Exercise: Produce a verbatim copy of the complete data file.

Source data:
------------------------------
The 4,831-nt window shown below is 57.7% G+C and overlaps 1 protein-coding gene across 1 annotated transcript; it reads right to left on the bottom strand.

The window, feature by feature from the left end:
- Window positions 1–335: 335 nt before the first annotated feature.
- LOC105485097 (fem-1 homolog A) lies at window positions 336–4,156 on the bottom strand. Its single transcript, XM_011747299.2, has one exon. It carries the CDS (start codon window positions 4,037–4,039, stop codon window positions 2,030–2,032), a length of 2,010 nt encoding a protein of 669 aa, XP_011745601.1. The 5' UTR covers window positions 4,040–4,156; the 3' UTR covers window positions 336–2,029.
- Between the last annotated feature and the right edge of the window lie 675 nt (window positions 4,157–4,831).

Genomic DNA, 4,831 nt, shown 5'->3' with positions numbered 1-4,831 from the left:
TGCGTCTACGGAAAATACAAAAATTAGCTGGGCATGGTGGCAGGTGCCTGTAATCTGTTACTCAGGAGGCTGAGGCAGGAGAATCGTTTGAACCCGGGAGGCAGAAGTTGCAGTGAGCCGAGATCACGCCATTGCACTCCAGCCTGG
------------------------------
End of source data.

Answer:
The 4,831-nt window shown below is 57.7% G+C and overlaps 1 protein-coding gene across 1 annotated transcript; it reads right to left on the bottom strand.

The window, feature by feature from the left end:
- Window positions 1–335: 335 nt before the first annotated feature.
- LOC105485097 (fem-1 homolog A) lies at window positions 336–4,156 on the bottom strand. Its single transcript, XM_011747299.2, has one exon. It carries the CDS (start codon window positions 4,037–4,039, stop codon window positions 2,030–2,032), a length of 2,010 nt encoding a protein of 669 aa, XP_011745601.1. The 5' UTR covers window positions 4,040–4,156; the 3' UTR covers window positions 336–2,029.
- Between the last annotated feature and the right edge of the window lie 675 nt (window positions 4,157–4,831).

Genomic DNA, 4,831 nt, shown 5'->3' with positions numbered 1-4,831 from the left:
TGCGTCTACGGAAAATACAAAAATTAGCTGGGCATGGTGGCAGGTGCCTGTAATCTGTTACTCAGGAGGCTGAGGCAGGAGAATCGTTTGAACCCGGGAGGCAGAAGTTGCAGTGAGCCGAGATCACGCCATTGCACTCCAGCCTGG